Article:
Couldn’t we have built new Peavy either as an addition to Richardson (in the parking lot), or in the rugby field across Jefferson?

New Peavy could not have been constructed in the parking lot west of Richardson because much of the area is subject to terms of a long-term lease agreement with the U.S. Forest Service.  While available, the parking lot south of Richardson was not considered a viable site based on additional project expenses associated with new and replacement parking (estimated at approximately $1.5 million), as well as additional underground utility costs not incurred when utilizing the existing Peavy site location.

The field north of Jefferson is not an available building site per direction from the OSU Campus Masterplan.  Under that plan, the open space is to be preserved during this building cycle, but is anticipated for use as future building sites. Modification of the Masterplan is a lengthy and resource-intensive process with an uncertain outcome. If attained, it would result in physically dividing functions of the College into two locations.

College Administration none-the-less investigated this alternative location late in 2015 as a potential cost savings alternative for the project.  The Dean requested a generalized costing analysis to determine if potential savings to CM/GC costs would merit a more detailed assessment and inquiry. The “ballpark estimate” of savings and costs provided to the College by University Facilities and Site Planning staff indicated an anticipated $1,005,000 million in additional costs associated with building on the rugby field site — primarily from additional site work to provide access to below-ground utilities already accessible at the existing Peavy location, and the addition of approximately 60 new parking spaces necessary to meet City code provisions.  This alternative was set aside based on this estimate, project delay, and uncertain outcomes.

When was the decision made to build new instead of a remodel, and who made it?

The notion of undertaking a capital construction project to renovate Peavy Hall was first raised in June, 2013, by members of the College Board of Visitors, which is comprised of philanthropic partners who actively support College programs.   The same group provided funding for a Feasibility Study that began in the fall of 2013 and concluded in the summer of 2014.   It was during the study the Advanced Wood Products Laboratory was added to the project as a separate building, and the potential for constructing a new Peavy Hall building was introduced as a viable, cost-effective alternative to a complete renovation of existing Peavy Hall.  Both options were presented to the Board of Visitors meeting that summer, and it was agreed to keep both options on the table into the Pre-Design phase so more costing detail would be available.

By late 2014, it became clear to meet the program goals (including College expansion) identified by faculty and staff, building a new Peavy Hall was the most viable option presented by the design team. It would maximize flexibility and efficiency of active program space, reduce the time of construction during which the College would be relocated, and reduce the risk of cost and time overruns due to unexpected problems associated with the complete renovation and reconstruction for existing Peavy Hall.  The Dean consulted with the University Architect, Facilities staff, and Board of Visitors before directing the design team to shift the focus of the faculty/staff working group discussions from renovation to construction of a new building.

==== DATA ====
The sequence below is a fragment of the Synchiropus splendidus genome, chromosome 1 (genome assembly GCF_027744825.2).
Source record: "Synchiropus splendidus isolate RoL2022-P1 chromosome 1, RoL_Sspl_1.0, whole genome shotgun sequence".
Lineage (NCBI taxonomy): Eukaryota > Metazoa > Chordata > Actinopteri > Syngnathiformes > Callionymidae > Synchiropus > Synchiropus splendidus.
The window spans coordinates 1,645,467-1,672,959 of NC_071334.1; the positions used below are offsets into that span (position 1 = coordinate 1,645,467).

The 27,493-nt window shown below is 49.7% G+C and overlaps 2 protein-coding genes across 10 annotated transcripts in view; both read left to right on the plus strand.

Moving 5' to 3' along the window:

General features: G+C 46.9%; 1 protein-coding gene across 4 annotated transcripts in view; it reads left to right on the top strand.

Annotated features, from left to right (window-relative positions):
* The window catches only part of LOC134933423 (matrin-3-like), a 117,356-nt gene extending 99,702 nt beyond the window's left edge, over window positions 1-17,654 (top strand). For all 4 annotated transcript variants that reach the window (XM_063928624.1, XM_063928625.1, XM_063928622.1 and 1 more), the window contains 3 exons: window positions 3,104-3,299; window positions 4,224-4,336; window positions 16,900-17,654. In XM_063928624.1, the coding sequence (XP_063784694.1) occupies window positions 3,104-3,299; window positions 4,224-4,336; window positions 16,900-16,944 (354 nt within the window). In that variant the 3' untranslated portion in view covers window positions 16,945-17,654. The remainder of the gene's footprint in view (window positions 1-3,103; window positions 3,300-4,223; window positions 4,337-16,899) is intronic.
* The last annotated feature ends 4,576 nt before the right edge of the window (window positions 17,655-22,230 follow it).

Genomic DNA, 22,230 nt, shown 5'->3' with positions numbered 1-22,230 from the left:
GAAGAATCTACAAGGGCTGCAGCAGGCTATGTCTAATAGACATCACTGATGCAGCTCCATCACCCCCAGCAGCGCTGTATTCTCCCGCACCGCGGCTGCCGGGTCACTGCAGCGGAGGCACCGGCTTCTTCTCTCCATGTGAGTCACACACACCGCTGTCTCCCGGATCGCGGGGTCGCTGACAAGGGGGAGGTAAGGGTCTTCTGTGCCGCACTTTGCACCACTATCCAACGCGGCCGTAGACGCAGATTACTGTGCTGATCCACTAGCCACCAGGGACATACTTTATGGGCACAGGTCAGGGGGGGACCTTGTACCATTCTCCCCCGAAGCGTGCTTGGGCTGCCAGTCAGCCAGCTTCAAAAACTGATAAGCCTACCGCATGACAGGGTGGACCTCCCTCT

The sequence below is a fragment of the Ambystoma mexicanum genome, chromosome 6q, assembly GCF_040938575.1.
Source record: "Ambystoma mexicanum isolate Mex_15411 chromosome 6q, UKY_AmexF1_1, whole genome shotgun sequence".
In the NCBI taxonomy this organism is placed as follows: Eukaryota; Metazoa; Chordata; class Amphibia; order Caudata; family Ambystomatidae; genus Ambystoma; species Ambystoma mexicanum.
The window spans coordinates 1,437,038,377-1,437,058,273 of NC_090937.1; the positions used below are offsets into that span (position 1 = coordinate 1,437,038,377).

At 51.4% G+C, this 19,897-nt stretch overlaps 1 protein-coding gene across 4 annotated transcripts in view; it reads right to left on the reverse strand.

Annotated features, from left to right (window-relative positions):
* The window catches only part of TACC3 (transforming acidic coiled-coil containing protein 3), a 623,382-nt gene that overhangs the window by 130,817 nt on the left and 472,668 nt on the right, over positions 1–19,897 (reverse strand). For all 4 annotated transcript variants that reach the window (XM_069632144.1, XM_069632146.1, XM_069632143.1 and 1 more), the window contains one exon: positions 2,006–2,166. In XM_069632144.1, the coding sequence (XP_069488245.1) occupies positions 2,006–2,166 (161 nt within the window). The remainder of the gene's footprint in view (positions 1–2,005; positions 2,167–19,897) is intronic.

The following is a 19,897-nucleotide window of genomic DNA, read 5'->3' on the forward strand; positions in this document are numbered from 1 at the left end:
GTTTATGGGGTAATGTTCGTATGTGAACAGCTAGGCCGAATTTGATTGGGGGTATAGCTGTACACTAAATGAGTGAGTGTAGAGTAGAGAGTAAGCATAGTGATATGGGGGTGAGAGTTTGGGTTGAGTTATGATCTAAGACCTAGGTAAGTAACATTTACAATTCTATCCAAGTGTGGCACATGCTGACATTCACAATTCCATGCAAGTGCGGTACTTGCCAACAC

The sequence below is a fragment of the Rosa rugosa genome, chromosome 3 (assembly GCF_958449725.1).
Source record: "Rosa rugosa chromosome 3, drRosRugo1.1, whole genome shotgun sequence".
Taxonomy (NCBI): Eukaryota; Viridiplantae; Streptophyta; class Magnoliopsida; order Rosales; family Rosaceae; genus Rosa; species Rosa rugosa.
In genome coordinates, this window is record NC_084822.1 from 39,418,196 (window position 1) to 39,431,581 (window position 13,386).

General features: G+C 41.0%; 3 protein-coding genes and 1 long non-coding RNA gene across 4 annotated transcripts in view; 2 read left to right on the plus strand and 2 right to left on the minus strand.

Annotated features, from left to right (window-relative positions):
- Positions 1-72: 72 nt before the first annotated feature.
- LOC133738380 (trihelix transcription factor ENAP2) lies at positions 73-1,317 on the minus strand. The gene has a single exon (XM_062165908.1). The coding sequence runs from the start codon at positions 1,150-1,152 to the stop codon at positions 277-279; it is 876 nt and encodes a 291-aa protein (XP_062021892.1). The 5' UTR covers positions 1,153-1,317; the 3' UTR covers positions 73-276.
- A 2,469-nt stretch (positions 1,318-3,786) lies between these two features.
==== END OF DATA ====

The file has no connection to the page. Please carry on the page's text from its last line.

The Conceptual Design process then engaged faculty and staff with the design team on multiple occasions to focus on the parameters of building “new.” Conceptual design plans for a “New Peavy Hall” were then presented and discussed with faculty and staff at the All-College meeting held in May 2015, and the Board of Visitors soon thereafter; these discussions led to a final decision to build a new building that summer.

What is the plan for demolition, re-use, recycling of building materials from existing Peavy?

The existing Peavy Hall will be “deconstructed” which is an extensive process involving removal and proper disposal of hazardous materials (primarily asbestos and lead), reutilization of primary and secondary structural elements for use in New Peavy (glulam beams and purlins), and recycling concrete, steel/rebar, and the remaining wood elements.  The purpose is to respect the Peavy wood structure heritage and responsibly decommission the building to minimize waste.  It is anticipated approximately 3% of the building mass will be removed as hazardous materials, 20% of the building mass will be repurposed into new Peavy, 65% of the building mass will be sorted and recycled, and the remaining 12% will be landfilled.  Interior furnishings will be sold for reuse.

New Peavy has fewer classrooms than exiting Peavy. Do we have enough classroom spaces to teach COF courses and to grow future offerings?

Yes.  Current Peavy classrooms, while more in number than planned for new Peavy, were frequently unscheduled and empty.  The classroom planning process for New Peavy began by evaluating the size and number of classes offered by the College.  An additional 25% growth factor was added to the current offerings, and classrooms were sized to match the range of capacity needed to accommodate our typical class sizes.  This led to the decision to include the different sizes and configurations of the classrooms included in the current design.